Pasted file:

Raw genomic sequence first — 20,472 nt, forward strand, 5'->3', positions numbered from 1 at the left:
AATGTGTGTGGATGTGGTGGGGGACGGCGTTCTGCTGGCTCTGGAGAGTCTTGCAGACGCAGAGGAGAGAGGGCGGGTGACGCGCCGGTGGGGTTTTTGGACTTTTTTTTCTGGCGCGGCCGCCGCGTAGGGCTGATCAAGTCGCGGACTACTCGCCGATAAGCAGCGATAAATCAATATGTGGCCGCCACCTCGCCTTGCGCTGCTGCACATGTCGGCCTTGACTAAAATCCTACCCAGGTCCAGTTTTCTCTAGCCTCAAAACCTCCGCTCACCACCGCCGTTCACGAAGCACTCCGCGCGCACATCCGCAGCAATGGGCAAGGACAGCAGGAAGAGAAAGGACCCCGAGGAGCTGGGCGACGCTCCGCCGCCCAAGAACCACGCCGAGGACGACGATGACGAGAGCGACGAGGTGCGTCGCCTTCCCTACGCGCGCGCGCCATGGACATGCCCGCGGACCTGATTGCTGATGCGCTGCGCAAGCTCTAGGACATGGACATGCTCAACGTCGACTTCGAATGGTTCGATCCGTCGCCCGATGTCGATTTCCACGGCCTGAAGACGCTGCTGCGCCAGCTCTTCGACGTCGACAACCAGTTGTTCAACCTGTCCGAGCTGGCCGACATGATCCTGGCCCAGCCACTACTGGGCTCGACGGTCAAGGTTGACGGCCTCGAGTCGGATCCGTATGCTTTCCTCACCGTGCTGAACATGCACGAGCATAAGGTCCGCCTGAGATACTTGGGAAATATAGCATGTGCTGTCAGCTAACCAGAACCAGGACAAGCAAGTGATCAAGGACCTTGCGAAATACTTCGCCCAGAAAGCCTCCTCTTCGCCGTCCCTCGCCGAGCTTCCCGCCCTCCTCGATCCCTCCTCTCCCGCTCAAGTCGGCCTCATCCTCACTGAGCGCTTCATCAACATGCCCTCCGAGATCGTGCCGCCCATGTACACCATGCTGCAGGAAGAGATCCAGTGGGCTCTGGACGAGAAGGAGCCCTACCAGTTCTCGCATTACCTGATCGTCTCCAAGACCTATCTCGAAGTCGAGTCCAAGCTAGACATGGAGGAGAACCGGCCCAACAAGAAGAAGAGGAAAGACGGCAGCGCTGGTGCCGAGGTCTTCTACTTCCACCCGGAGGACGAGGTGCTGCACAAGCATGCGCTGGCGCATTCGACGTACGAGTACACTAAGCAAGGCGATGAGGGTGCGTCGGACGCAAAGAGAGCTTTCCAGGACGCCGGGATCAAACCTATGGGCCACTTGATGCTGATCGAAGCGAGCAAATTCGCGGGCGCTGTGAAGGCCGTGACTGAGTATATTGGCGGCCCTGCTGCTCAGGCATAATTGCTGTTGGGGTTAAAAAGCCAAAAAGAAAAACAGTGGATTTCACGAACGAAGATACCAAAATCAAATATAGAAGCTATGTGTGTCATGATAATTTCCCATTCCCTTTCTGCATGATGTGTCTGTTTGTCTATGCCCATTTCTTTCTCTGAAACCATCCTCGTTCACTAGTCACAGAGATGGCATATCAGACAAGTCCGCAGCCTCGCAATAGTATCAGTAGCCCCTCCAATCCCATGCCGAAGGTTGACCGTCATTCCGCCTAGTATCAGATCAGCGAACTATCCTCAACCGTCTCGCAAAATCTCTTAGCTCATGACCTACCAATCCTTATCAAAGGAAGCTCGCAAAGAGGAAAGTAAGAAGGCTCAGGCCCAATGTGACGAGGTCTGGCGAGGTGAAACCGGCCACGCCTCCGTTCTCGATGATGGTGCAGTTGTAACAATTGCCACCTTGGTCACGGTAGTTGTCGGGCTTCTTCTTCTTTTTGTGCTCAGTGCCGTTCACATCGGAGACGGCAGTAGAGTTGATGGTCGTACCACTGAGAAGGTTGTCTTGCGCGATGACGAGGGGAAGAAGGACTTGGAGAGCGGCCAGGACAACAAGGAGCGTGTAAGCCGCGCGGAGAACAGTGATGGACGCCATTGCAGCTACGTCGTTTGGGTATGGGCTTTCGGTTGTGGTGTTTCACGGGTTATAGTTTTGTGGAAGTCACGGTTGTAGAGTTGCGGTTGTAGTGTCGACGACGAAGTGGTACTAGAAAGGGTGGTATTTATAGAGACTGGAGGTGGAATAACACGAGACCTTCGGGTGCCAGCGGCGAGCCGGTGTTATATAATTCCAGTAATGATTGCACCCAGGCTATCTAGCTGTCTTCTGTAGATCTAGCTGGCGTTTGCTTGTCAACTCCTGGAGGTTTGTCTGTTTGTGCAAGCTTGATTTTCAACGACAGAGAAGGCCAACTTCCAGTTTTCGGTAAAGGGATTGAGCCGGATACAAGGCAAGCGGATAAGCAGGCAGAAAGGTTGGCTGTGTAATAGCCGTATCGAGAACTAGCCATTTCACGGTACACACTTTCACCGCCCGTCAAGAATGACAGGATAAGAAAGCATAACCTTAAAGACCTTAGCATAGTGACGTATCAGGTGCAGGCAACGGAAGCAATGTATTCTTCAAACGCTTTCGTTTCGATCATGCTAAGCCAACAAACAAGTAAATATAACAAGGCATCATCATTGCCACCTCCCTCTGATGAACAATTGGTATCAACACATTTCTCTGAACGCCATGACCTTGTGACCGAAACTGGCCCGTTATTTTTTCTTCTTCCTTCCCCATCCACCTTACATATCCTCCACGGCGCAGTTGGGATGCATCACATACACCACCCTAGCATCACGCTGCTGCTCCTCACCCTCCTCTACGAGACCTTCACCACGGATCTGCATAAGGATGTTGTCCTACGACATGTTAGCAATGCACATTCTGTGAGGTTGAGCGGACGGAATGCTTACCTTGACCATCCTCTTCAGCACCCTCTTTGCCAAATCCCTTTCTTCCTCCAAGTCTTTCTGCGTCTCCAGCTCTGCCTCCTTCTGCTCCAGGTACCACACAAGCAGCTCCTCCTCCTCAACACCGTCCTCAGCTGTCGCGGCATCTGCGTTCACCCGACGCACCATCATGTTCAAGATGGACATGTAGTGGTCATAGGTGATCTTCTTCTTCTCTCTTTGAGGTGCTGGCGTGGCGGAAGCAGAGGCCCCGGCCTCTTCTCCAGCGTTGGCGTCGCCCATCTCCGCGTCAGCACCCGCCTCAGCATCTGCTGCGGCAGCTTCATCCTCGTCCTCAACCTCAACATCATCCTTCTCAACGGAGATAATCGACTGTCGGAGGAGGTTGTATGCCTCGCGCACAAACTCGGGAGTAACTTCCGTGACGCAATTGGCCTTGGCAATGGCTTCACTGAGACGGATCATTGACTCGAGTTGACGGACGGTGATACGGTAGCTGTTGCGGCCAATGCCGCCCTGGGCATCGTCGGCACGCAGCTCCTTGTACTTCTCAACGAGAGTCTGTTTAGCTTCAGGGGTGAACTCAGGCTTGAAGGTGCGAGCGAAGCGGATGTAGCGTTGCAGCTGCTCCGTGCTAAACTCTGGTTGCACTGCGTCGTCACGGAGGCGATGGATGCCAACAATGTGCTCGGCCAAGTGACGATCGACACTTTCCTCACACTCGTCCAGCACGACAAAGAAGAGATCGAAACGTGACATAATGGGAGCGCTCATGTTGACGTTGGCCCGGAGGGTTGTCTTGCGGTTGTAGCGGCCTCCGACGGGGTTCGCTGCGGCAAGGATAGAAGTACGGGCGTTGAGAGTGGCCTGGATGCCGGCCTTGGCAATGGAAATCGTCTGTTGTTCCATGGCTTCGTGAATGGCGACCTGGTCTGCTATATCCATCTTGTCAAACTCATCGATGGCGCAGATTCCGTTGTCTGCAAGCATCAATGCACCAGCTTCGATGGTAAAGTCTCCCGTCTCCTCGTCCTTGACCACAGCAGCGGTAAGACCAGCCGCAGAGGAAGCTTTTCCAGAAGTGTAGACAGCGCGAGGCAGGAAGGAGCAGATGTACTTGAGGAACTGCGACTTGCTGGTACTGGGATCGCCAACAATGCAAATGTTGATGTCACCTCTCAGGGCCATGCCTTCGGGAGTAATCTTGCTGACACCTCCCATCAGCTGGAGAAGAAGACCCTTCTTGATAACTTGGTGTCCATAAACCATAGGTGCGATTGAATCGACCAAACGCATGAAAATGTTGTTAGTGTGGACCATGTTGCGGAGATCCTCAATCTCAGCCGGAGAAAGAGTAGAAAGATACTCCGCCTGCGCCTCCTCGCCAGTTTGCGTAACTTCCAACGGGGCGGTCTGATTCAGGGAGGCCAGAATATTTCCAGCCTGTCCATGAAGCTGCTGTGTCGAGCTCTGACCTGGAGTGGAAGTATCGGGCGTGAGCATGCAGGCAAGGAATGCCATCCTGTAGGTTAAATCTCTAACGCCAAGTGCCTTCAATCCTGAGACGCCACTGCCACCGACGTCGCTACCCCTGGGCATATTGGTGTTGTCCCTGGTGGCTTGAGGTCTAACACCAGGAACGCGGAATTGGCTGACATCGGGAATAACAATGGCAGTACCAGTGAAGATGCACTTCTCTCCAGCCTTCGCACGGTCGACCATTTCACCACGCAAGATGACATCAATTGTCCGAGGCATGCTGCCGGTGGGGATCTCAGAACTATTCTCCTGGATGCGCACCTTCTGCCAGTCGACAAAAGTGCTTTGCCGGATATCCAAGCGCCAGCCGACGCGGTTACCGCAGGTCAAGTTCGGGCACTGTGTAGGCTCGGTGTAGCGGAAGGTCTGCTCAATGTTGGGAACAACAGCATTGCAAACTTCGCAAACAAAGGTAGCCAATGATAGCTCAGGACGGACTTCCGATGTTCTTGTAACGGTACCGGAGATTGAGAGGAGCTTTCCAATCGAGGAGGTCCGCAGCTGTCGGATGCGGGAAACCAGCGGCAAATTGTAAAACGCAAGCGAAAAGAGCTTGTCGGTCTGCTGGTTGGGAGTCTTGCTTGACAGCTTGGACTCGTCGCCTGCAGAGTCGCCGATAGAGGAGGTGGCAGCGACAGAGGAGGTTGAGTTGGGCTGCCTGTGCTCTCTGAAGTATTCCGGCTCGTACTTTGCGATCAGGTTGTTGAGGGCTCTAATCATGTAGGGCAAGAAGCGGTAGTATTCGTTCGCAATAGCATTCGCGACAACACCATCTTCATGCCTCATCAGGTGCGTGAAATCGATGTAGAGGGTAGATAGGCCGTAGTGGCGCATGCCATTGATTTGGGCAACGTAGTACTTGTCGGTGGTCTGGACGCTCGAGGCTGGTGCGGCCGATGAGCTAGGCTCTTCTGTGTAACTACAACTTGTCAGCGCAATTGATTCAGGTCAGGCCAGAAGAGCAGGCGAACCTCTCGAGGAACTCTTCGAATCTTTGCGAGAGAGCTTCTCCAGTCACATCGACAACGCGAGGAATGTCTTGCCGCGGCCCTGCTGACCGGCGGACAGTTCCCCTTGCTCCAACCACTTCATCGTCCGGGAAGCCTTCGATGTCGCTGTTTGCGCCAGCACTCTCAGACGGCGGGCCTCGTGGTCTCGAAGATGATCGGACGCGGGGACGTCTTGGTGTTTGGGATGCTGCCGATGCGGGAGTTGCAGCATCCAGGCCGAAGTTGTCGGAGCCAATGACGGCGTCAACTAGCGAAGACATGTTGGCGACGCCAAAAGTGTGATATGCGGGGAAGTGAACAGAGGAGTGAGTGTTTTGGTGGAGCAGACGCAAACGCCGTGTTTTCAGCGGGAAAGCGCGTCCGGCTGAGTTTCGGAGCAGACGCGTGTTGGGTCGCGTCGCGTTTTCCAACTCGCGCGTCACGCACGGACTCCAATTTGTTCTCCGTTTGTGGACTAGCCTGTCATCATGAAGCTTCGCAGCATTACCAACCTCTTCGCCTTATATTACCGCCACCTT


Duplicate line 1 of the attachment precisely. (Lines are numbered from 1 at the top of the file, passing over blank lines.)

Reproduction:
Raw genomic sequence first — 20,472 nt, forward strand, 5'->3', positions numbered from 1 at the left: